At the end of the experiment, APP/PS1 mice were transcardially perfused with PBS followed by 4% buffered formaldehyde. The brains were removed and placed in 4% buffered formaldehyde overnight at 4°C, and the brains were then cryoprotected by overnight immersion in 30% sucrose. Coronal brain sections, 30 μm thick, were cut with a microtome (Leica SM 2000R; Leica Microsystems Nussloch GmbH, Nussloch, Germany). The free-floating method was used for immunohistochemistry. Briefly, nonspecific binding was blocked by 5% normal goat serum diluted in 1% bovine serum albumin (IgG-free) (Jackson ImmunoResearch Labs, West Grove, PA, USA) with 0.25% Triton X-100. Brain sections were then incubated with primary antibodies, rabbit or mouse anti-GFP (1:200) (Santa Cruz Biotechnology, Santa Cruz, CA, USA), mouse anti-β-amyloid (1:1,000) (clone 4G8; Signet Laboratories, Dedham, MA, USA), or rabbit anti-Iba 1 (1:500) (Wako, Richmond, VA, USA) overnight at 4°C. Thereafter, the sections were incubated with Cy2-conjugated, Cy3-conjugated or Cy5-conjugated goat anti-mouse or anti-rabbit antibodies (Jackson ImmunoResearch) for 2 hours at room temperature in the dark. Sections were counterstained with 4',6-diamidino-2-phenylindole (50 ng/ml) (Sigma, St Louis, MO, USA) and mounted with ProLong Gold anti-fade reagent (Invitrogen, Grand Island, NY, USA). Brain sections without the primary antibodies served as negative controls. Four sections per each brain were processed for immunohistochemistry.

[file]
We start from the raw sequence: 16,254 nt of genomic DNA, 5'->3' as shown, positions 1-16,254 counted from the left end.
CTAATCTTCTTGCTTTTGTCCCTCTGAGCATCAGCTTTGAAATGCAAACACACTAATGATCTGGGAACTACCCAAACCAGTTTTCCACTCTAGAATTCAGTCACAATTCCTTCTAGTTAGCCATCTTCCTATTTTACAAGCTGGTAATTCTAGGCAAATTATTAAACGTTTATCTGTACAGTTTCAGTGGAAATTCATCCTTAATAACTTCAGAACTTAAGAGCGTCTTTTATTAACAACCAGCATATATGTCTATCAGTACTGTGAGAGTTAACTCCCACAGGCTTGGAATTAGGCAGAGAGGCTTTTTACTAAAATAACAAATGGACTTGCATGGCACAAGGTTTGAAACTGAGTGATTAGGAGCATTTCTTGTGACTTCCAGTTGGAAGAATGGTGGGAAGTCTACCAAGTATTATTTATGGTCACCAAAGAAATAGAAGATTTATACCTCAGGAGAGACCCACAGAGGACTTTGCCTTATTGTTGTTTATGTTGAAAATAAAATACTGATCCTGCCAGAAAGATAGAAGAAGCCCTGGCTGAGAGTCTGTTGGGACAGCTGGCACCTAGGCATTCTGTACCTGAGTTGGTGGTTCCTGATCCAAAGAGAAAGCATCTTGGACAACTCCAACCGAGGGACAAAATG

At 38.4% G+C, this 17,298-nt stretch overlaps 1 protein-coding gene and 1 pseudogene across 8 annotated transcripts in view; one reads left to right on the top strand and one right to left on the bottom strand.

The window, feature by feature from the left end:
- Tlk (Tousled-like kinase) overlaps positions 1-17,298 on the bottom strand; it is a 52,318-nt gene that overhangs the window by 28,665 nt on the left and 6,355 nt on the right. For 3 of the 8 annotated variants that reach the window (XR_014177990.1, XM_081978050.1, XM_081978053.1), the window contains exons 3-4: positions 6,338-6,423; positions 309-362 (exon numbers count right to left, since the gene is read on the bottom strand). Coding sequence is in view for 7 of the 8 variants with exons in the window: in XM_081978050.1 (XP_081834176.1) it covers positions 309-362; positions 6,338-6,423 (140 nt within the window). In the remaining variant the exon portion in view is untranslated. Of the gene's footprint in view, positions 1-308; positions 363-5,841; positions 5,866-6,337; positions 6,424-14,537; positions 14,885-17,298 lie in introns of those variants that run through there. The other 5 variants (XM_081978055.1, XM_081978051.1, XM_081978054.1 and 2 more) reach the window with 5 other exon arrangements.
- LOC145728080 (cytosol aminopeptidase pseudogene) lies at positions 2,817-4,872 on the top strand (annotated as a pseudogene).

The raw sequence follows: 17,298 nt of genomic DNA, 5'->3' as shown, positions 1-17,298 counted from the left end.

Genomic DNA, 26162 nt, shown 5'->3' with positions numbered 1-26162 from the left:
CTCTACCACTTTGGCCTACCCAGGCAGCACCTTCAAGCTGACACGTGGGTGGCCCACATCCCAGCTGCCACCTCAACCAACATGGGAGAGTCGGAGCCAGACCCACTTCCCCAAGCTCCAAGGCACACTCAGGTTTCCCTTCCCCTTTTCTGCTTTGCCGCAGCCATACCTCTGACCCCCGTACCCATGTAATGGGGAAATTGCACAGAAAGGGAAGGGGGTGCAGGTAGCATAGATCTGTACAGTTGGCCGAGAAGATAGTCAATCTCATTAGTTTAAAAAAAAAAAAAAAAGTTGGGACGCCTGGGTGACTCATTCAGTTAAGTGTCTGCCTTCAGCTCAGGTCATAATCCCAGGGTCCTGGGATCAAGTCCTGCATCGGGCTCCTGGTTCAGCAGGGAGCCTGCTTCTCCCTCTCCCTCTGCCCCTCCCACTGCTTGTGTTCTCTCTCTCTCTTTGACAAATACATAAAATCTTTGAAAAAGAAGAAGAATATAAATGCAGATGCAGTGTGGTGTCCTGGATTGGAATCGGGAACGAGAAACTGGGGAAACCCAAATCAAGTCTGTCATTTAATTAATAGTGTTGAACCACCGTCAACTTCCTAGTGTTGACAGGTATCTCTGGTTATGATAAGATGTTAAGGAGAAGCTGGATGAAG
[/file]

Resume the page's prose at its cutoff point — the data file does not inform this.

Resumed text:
Immunofluorescent image analysis
Images of immunofluorescent staining in brain sections were captured with a Zeiss confocal microscope (LSM510 NLO; Zeiss, Thornwood, NY, USA). Z-stacks, 16 serial optical sections with 2 μm intervals, were acquired from the cortex and hippocampus to detect the co-expression of GFP, Iba-1+ cells, and nuclear dye (4',6-diamidino-2-phenylindole). Images taken from eight selected areas in the cortex and from nine selected areas in the hippocampus of each brain section (indicated in Figure 1b, c) were used for quantifying β-amyloid plaques and GFP+/Iba-1+ cells. NIH Image J software was used for the quantitative analysis . The β-amyloid load was calculated as the percentage of selected area that was occupied by the β-amyloid immunofluoresent staining. The process of cell counting was performed in a blinded manner.